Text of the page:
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Saint of the Month - Our Lady of the Sorrows

by Father Scott Donahue

Our Lady of the Sorrows
Feast day - September 15

Often time's, life can be very difficult and hard to understand. Sometimes, it is necessary to remind ourselves how much pain and rejection Christ felt throughout his lifetime. During the month of September, we put time aside to remember particularly the hardships the Blessed Mother faced as well. September is a month to celebrate the feast of Our Lady of the Sorrows.

Our Lady of the Sorrows focuses on the intense sorrow Mary felt during the passion of her son. This feast day is one of two feast days celebrated in honor of the many sorrows felt by Mary throughout her life. However, known as the seven dolors, the seven sorrows are the focus of the Feast of Our Lady of the Sorrows.

These seven sorrows include the prophecy of Simeon, the flight into Egypt, the loss of Jesus in the temple, the meeting of Mary and Jesus while he carries the cross, the crucifixion, the taking down of Jesus from the cross, and the burial of Jesus. These are moments that caused Mary an immeasurable amount of pain and sorrow throughout Jesus's lifetime.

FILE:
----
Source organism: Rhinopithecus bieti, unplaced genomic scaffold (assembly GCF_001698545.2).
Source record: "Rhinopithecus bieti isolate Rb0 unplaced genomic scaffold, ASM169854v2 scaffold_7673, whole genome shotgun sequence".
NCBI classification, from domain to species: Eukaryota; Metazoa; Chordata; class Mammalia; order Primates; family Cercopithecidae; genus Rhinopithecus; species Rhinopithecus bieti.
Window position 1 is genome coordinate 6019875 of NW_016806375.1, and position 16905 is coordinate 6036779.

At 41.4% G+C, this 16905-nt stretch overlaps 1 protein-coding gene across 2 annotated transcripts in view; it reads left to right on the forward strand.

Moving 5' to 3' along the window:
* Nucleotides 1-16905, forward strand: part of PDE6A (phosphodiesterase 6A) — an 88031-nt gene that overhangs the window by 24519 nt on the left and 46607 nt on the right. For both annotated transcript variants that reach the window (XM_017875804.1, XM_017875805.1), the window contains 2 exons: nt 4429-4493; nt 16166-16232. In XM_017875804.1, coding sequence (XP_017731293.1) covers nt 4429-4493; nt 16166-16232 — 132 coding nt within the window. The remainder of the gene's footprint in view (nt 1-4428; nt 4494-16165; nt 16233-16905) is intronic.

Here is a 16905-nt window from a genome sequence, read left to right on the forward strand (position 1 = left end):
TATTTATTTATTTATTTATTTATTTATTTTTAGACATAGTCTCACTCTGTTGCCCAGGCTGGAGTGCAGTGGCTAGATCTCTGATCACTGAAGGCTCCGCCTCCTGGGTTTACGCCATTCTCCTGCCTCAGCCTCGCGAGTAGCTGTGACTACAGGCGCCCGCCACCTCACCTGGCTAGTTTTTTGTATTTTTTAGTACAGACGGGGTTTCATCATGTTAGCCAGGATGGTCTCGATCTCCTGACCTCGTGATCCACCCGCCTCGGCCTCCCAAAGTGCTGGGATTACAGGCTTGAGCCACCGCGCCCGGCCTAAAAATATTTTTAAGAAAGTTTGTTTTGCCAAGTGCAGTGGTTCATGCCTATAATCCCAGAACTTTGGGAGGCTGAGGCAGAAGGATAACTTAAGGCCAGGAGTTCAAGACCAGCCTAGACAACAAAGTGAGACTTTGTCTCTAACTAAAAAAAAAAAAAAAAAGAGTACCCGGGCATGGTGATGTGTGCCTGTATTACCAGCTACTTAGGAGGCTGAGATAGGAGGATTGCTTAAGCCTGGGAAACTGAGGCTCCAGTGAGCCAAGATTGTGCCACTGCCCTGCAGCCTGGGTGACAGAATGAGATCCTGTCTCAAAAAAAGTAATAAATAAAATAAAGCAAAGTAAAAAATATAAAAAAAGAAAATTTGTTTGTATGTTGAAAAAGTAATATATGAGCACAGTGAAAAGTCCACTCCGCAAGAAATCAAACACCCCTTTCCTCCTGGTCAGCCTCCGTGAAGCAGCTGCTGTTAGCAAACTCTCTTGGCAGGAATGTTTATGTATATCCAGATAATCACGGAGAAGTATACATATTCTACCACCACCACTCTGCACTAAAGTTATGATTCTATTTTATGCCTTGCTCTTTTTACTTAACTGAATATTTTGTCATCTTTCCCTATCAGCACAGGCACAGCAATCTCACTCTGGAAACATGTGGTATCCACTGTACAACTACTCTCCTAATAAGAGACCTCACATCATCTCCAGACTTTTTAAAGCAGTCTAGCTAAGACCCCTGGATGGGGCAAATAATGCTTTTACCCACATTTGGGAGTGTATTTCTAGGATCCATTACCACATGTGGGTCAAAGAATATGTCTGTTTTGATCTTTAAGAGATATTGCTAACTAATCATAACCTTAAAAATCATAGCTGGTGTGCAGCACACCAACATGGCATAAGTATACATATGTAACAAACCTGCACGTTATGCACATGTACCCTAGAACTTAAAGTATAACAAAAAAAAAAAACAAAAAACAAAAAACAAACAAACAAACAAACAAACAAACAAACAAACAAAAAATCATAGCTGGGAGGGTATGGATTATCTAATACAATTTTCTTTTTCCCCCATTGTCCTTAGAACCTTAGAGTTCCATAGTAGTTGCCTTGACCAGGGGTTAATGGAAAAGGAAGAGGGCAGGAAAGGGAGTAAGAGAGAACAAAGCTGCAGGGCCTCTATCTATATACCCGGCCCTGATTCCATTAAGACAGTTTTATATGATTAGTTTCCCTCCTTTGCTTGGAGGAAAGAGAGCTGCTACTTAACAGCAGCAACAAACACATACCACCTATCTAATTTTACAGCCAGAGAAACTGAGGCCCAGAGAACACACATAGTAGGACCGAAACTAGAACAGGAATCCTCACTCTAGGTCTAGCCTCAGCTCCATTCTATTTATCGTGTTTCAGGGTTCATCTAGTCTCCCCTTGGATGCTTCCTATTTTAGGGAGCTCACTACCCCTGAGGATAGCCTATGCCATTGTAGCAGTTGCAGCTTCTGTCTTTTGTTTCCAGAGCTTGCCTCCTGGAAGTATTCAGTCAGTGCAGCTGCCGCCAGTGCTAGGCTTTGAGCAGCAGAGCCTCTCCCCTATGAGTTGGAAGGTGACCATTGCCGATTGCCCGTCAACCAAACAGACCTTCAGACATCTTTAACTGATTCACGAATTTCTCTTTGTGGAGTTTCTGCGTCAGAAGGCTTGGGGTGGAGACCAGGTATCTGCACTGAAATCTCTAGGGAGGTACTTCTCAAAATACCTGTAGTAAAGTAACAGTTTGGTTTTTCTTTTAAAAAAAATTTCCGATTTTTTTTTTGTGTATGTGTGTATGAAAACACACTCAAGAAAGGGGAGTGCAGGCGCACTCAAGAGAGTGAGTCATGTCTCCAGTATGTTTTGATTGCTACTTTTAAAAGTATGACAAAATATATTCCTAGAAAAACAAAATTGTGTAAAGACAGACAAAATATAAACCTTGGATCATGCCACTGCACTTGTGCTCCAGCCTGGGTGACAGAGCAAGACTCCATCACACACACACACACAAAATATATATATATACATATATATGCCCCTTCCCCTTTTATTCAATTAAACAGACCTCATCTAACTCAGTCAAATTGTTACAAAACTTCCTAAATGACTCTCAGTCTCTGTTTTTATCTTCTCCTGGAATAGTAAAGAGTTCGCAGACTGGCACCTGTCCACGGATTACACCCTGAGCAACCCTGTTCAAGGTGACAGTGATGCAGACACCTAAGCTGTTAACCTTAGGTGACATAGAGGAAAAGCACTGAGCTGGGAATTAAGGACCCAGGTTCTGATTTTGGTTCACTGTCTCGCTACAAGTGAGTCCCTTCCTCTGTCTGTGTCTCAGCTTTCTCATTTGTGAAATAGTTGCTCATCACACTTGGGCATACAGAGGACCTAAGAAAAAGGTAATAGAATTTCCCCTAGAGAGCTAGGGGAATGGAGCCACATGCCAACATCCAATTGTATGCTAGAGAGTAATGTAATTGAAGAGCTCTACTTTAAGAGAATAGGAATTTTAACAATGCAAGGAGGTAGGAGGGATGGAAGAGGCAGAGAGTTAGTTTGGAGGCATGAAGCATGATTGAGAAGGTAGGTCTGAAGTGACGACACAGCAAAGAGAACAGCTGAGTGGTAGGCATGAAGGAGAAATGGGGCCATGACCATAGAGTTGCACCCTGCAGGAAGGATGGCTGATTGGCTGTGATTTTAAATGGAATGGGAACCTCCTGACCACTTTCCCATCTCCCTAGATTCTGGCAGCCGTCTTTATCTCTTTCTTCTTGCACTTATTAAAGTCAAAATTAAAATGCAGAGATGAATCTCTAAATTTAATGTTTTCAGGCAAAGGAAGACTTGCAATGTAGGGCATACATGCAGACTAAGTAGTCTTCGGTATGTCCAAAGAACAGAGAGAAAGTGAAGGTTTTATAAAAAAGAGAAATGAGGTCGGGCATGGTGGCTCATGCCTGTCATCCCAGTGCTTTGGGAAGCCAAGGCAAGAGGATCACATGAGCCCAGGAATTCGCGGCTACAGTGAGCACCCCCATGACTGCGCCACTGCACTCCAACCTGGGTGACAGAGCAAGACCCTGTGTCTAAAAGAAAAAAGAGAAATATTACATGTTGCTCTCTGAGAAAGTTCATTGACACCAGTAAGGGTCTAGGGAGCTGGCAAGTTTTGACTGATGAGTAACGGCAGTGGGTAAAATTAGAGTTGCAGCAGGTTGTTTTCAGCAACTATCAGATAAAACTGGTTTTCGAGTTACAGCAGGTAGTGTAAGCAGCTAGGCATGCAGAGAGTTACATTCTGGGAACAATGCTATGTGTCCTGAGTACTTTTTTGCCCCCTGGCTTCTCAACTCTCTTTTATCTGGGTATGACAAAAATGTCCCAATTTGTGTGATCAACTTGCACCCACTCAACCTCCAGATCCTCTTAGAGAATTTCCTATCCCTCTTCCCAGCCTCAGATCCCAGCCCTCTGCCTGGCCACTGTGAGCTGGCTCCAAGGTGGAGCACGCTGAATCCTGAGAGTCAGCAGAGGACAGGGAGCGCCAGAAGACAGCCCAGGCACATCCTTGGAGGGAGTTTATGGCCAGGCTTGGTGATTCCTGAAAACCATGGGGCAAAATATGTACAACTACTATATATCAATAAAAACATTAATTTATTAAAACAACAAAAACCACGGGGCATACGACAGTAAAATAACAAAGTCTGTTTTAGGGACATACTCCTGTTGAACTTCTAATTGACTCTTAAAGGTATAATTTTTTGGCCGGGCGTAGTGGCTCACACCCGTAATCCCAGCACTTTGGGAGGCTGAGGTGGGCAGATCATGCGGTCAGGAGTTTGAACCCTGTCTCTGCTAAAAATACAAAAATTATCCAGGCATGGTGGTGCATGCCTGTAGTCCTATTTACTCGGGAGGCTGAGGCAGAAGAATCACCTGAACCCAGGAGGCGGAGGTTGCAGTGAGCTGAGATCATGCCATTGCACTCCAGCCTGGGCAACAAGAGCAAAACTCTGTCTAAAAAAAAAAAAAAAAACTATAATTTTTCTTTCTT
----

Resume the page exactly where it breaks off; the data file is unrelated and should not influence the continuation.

A popular way to show gratitude to Mary, Our Lady of Sorrows, is through devotions. This involves concentrating on the seven sorrows while saying seven Hail Marys for our Mother. This important practice gives us time to focus on the strength it took for her to prevail through the hardships involved in being the Mother of our Lord.

This feast day became popular during the eleventh and twelfth centuries under many different titles. This feast and the devotions were especially popular among the Benedictine Monks throughout the twelfth century but became an official feast day in 1482. It was originally recognized as the Feast of Our Lady of Compassion; however, this feast occurred during Lent. It was not until 1814 that Pope Pius X established a feast day in honor of the seven dolors, which is to be celebrated on Sept. 15.

As we remember Mary and her sorrows throughout this month, we also remember the contextual significance of each one. Although they may start as only words and warnings or the simple scare many mothers face throughout their life, such as their child running off while shopping at the store. These events increase in intensity throughout Mary's lifetime and test her faith.

Our Blessed Mother is a beautiful example of the strength and courage we should continue to let guide us down the path of faith. Mary's strength as a mother and faith as a follower shows us that this day and every day we shall walk hand in hand with her, especially when in the face of hardship.

As we focus on Mary, we remember the words written in 1153 by St. Bernard regarding the strength of her love, "Truly, O Blessed Mother, a sword has pierced your heart… He died in body through love greater than anyone had known. She died in spirit through a love unlike any other since His."

Fr. Donahue is the president of the Mercy Home for Boys and Girls.

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